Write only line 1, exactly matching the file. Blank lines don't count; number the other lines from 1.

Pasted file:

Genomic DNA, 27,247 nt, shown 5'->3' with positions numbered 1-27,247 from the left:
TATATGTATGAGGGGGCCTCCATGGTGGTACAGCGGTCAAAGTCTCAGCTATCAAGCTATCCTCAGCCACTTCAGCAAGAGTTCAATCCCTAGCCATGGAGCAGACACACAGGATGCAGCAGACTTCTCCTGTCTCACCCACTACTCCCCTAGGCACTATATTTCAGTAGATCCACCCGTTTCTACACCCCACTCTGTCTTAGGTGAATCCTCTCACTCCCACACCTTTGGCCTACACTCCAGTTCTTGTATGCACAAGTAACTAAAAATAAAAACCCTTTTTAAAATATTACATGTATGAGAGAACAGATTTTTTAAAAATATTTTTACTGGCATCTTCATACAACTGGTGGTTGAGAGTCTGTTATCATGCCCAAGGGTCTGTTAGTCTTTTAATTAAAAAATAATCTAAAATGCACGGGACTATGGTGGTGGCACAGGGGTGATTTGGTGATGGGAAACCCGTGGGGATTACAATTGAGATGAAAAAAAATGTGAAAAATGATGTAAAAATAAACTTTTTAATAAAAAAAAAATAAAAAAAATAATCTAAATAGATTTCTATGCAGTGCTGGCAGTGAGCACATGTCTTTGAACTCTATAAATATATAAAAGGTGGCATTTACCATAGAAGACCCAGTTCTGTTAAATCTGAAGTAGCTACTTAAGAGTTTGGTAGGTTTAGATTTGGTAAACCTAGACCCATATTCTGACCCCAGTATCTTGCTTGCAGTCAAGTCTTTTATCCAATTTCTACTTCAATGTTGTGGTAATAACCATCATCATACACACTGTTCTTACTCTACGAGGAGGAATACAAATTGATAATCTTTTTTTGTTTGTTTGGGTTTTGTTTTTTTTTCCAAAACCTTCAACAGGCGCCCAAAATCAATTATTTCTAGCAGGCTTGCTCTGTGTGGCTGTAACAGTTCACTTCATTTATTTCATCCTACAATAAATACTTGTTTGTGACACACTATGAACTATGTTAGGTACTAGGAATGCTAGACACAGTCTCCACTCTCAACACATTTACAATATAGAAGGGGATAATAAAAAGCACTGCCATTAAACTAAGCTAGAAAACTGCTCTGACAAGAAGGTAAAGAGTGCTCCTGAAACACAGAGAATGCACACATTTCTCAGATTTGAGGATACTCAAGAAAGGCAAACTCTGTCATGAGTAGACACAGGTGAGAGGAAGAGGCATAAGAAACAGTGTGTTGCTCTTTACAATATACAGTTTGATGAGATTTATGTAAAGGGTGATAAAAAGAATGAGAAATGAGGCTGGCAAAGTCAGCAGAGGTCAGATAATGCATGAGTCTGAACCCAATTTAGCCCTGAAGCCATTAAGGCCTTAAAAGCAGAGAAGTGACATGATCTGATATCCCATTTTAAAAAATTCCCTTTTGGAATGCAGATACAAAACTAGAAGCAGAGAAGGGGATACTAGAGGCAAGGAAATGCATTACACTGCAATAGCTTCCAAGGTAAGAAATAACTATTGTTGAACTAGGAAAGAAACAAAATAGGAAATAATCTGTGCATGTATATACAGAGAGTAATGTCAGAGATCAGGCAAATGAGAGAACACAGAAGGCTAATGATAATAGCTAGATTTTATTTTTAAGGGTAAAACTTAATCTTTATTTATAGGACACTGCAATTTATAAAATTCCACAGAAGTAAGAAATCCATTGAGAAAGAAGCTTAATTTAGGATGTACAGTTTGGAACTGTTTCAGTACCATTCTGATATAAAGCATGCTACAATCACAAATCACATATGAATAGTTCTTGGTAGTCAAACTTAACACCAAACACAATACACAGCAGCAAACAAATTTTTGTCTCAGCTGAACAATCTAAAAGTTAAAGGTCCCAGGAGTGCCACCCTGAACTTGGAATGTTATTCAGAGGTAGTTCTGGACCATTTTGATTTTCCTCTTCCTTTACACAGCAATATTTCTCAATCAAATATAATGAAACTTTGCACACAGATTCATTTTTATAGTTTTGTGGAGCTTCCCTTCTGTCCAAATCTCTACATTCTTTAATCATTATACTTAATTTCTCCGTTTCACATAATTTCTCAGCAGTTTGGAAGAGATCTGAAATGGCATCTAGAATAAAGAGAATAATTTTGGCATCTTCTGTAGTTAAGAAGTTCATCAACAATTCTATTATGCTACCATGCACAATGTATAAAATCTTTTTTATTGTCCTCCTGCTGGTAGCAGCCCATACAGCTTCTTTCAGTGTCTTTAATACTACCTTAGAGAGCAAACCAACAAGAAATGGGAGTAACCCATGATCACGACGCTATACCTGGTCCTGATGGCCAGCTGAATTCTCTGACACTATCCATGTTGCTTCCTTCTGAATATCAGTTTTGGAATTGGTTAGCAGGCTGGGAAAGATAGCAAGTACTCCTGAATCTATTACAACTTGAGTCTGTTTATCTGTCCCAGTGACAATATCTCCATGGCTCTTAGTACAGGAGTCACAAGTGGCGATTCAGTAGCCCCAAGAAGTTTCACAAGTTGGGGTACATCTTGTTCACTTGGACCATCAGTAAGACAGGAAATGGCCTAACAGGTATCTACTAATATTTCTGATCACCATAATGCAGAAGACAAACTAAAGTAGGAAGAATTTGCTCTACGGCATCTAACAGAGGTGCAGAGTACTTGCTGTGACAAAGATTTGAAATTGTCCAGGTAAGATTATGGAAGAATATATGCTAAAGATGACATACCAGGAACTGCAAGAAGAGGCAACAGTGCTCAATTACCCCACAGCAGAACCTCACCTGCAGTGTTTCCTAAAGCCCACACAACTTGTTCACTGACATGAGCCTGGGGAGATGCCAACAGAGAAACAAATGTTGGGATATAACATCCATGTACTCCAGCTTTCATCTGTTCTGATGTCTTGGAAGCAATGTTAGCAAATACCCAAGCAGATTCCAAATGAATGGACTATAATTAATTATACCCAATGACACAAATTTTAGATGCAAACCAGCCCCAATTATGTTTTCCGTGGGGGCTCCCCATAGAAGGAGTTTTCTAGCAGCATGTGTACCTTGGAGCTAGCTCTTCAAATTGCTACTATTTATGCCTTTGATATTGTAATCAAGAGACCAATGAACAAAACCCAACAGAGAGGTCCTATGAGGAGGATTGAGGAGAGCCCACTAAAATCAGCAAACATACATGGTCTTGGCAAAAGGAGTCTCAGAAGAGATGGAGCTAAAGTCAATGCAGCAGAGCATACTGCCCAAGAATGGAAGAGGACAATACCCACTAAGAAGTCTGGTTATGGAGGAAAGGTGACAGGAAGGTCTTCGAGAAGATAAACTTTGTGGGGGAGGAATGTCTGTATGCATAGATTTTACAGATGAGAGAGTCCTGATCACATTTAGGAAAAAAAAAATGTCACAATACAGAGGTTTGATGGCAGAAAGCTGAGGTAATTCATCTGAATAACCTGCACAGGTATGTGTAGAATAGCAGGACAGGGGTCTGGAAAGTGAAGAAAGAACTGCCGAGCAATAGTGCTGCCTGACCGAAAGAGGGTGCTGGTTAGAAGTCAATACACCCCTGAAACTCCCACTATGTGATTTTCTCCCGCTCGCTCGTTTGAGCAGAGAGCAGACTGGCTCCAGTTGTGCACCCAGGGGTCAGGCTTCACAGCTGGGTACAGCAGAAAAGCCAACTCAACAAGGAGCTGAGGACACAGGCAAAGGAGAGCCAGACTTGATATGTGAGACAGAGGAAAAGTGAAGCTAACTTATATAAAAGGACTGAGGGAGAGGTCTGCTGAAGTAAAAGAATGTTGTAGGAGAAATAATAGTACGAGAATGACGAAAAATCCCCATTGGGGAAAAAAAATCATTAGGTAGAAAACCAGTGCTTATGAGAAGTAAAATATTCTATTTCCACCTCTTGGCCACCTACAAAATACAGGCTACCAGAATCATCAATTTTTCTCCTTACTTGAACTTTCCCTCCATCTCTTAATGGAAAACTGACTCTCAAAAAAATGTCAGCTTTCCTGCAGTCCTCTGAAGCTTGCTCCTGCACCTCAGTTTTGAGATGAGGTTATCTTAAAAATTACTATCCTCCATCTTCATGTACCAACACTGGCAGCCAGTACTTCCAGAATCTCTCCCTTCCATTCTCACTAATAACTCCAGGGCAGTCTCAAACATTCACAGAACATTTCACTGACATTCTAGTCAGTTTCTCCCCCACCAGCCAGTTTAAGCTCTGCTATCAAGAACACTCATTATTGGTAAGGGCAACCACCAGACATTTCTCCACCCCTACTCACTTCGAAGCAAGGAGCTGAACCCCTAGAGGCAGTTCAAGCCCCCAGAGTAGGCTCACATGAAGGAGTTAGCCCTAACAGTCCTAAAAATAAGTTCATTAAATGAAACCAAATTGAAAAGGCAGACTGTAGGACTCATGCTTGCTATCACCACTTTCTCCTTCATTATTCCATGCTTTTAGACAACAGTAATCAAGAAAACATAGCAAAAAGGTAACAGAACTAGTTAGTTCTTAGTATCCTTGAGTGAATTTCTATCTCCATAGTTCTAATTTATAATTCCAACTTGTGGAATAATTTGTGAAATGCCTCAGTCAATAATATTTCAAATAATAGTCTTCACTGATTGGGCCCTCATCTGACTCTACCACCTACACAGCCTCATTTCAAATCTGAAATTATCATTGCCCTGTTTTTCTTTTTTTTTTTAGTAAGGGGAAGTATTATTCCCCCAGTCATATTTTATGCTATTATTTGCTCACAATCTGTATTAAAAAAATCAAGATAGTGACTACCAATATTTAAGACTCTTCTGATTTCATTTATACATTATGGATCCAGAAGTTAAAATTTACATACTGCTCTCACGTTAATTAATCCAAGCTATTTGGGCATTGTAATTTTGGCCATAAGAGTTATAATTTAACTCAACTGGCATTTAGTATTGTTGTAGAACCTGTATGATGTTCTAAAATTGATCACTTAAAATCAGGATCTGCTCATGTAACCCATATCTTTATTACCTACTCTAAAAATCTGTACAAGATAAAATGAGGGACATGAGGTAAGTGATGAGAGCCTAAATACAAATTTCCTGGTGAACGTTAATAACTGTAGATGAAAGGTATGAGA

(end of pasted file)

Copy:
Genomic DNA, 27,247 nt, shown 5'->3' with positions numbered 1-27,247 from the left: